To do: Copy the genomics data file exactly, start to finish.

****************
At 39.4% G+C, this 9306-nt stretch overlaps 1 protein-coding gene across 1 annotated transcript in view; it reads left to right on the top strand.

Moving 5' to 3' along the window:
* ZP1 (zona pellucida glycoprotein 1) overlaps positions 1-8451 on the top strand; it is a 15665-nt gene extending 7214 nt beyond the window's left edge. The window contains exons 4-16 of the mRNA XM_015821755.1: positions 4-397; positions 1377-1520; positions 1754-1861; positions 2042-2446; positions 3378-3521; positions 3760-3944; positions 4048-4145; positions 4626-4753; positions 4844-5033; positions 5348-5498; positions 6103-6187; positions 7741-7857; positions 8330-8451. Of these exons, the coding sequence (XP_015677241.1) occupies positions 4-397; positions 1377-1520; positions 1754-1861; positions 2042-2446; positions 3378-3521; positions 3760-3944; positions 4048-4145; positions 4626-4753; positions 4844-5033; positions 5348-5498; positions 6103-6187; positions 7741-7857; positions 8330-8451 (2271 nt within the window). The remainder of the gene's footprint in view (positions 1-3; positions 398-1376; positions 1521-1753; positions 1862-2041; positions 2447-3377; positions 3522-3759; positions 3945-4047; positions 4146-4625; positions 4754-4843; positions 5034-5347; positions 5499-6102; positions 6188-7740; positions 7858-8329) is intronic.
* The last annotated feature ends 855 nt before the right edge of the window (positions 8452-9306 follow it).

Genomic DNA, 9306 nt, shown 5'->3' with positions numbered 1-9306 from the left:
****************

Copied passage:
At 39.4% G+C, this 9306-nt stretch overlaps 1 protein-coding gene across 1 annotated transcript in view; it reads left to right on the top strand.

Moving 5' to 3' along the window:
* ZP1 (zona pellucida glycoprotein 1) overlaps positions 1-8451 on the top strand; it is a 15665-nt gene extending 7214 nt beyond the window's left edge. The window contains exons 4-16 of the mRNA XM_015821755.1: positions 4-397; positions 1377-1520; positions 1754-1861; positions 2042-2446; positions 3378-3521; positions 3760-3944; positions 4048-4145; positions 4626-4753; positions 4844-5033; positions 5348-5498; positions 6103-6187; positions 7741-7857; positions 8330-8451. Of these exons, the coding sequence (XP_015677241.1) occupies positions 4-397; positions 1377-1520; positions 1754-1861; positions 2042-2446; positions 3378-3521; positions 3760-3944; positions 4048-4145; positions 4626-4753; positions 4844-5033; positions 5348-5498; positions 6103-6187; positions 7741-7857; positions 8330-8451 (2271 nt within the window). The remainder of the gene's footprint in view (positions 1-3; positions 398-1376; positions 1521-1753; positions 1862-2041; positions 2447-3377; positions 3522-3759; positions 3945-4047; positions 4146-4625; positions 4754-4843; positions 5034-5347; positions 5499-6102; positions 6188-7740; positions 7858-8329) is intronic.
* The last annotated feature ends 855 nt before the right edge of the window (positions 8452-9306 follow it).

Genomic DNA, 9306 nt, shown 5'->3' with positions numbered 1-9306 from the left: